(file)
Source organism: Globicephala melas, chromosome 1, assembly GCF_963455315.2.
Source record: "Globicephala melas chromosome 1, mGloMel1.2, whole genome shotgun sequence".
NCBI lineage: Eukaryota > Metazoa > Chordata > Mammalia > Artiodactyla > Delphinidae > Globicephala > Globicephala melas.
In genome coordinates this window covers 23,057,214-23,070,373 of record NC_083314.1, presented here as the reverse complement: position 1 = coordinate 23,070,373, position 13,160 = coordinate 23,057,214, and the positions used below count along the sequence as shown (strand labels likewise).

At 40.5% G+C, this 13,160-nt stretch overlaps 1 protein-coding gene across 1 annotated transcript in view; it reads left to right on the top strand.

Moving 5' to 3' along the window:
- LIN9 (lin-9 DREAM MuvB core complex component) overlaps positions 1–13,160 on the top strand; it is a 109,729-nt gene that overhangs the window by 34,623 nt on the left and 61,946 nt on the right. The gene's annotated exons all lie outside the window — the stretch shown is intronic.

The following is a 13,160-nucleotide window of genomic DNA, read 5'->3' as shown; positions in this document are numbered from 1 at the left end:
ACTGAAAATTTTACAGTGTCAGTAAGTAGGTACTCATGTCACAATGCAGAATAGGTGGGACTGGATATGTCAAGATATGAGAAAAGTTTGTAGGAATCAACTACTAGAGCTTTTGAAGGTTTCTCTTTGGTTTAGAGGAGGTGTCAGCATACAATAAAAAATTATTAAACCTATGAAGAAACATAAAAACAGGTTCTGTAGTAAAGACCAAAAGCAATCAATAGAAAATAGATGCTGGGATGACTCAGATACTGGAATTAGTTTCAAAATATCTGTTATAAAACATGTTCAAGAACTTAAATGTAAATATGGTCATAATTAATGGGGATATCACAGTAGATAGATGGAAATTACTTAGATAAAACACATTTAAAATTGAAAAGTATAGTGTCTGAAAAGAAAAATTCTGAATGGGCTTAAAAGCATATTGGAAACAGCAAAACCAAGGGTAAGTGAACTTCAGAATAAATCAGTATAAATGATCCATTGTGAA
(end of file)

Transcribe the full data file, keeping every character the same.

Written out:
Source organism: Globicephala melas, chromosome 1, assembly GCF_963455315.2.
Source record: "Globicephala melas chromosome 1, mGloMel1.2, whole genome shotgun sequence".
NCBI lineage: Eukaryota > Metazoa > Chordata > Mammalia > Artiodactyla > Delphinidae > Globicephala > Globicephala melas.
In genome coordinates this window covers 23,057,214-23,070,373 of record NC_083314.1, presented here as the reverse complement: position 1 = coordinate 23,070,373, position 13,160 = coordinate 23,057,214, and the positions used below count along the sequence as shown (strand labels likewise).

At 40.5% G+C, this 13,160-nt stretch overlaps 1 protein-coding gene across 1 annotated transcript in view; it reads left to right on the top strand.

Moving 5' to 3' along the window:
- LIN9 (lin-9 DREAM MuvB core complex component) overlaps positions 1–13,160 on the top strand; it is a 109,729-nt gene that overhangs the window by 34,623 nt on the left and 61,946 nt on the right. The gene's annotated exons all lie outside the window — the stretch shown is intronic.

The following is a 13,160-nucleotide window of genomic DNA, read 5'->3' as shown; positions in this document are numbered from 1 at the left end:
ACTGAAAATTTTACAGTGTCAGTAAGTAGGTACTCATGTCACAATGCAGAATAGGTGGGACTGGATATGTCAAGATATGAGAAAAGTTTGTAGGAATCAACTACTAGAGCTTTTGAAGGTTTCTCTTTGGTTTAGAGGAGGTGTCAGCATACAATAAAAAATTATTAAACCTATGAAGAAACATAAAAACAGGTTCTGTAGTAAAGACCAAAAGCAATCAATAGAAAATAGATGCTGGGATGACTCAGATACTGGAATTAGTTTCAAAATATCTGTTATAAAACATGTTCAAGAACTTAAATGTAAATATGGTCATAATTAATGGGGATATCACAGTAGATAGATGGAAATTACTTAGATAAAACACATTTAAAATTGAAAAGTATAGTGTCTGAAAAGAAAAATTCTGAATGGGCTTAAAAGCATATTGGAAACAGCAAAACCAAGGGTAAGTGAACTTCAGAATAAATCAGTATAAATGATCCATTGTGAA